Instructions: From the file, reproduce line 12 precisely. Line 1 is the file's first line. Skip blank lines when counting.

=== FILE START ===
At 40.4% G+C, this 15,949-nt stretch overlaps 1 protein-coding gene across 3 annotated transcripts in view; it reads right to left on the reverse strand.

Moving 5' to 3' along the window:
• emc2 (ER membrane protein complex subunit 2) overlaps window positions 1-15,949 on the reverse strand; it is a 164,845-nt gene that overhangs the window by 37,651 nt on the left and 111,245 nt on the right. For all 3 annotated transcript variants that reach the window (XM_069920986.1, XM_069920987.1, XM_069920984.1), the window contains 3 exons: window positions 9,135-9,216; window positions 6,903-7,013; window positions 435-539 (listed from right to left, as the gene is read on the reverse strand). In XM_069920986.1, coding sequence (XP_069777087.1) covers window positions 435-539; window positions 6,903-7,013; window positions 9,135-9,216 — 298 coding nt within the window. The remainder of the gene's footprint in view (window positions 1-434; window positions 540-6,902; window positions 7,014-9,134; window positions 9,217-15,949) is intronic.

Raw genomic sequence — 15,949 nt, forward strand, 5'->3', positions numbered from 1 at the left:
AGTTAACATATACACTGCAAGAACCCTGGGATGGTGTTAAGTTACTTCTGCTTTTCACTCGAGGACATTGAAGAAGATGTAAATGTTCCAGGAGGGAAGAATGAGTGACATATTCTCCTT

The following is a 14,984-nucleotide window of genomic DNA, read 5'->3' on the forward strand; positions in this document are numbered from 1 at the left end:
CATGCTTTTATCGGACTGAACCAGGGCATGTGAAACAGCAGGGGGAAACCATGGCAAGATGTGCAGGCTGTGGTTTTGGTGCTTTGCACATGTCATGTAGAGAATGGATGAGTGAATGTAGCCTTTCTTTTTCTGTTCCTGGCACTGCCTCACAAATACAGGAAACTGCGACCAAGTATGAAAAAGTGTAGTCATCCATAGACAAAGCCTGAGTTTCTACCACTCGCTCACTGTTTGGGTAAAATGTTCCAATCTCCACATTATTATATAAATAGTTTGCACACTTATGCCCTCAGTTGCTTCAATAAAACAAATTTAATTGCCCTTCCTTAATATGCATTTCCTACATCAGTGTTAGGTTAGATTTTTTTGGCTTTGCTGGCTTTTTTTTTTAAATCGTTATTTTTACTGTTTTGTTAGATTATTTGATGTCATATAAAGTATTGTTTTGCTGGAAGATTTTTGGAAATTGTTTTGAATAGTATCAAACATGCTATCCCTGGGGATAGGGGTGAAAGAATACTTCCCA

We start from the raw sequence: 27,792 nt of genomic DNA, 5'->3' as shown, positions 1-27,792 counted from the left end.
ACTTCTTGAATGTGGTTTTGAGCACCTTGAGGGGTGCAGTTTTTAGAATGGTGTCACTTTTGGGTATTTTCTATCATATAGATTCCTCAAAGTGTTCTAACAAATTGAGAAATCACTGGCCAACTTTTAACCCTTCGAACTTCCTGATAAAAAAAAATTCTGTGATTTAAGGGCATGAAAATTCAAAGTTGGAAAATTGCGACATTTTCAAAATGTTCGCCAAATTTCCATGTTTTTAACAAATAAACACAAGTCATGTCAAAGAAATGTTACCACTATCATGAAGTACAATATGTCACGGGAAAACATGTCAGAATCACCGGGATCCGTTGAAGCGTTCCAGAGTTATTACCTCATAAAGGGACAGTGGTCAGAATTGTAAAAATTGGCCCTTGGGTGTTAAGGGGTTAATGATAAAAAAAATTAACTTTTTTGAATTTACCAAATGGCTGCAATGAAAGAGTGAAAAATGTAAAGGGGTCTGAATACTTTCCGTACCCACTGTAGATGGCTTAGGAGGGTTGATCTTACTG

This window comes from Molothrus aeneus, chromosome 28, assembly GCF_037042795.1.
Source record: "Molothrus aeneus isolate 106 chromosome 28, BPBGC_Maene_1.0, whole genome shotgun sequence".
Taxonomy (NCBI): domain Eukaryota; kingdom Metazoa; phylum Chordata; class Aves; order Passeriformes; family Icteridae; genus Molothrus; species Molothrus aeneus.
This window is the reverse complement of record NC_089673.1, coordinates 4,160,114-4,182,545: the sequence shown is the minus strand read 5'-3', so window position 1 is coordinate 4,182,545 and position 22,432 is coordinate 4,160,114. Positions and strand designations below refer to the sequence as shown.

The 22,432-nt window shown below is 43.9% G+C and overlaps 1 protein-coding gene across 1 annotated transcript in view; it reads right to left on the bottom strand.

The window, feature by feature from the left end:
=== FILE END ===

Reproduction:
Taxonomy (NCBI): domain Eukaryota; kingdom Metazoa; phylum Chordata; class Aves; order Passeriformes; family Icteridae; genus Molothrus; species Molothrus aeneus.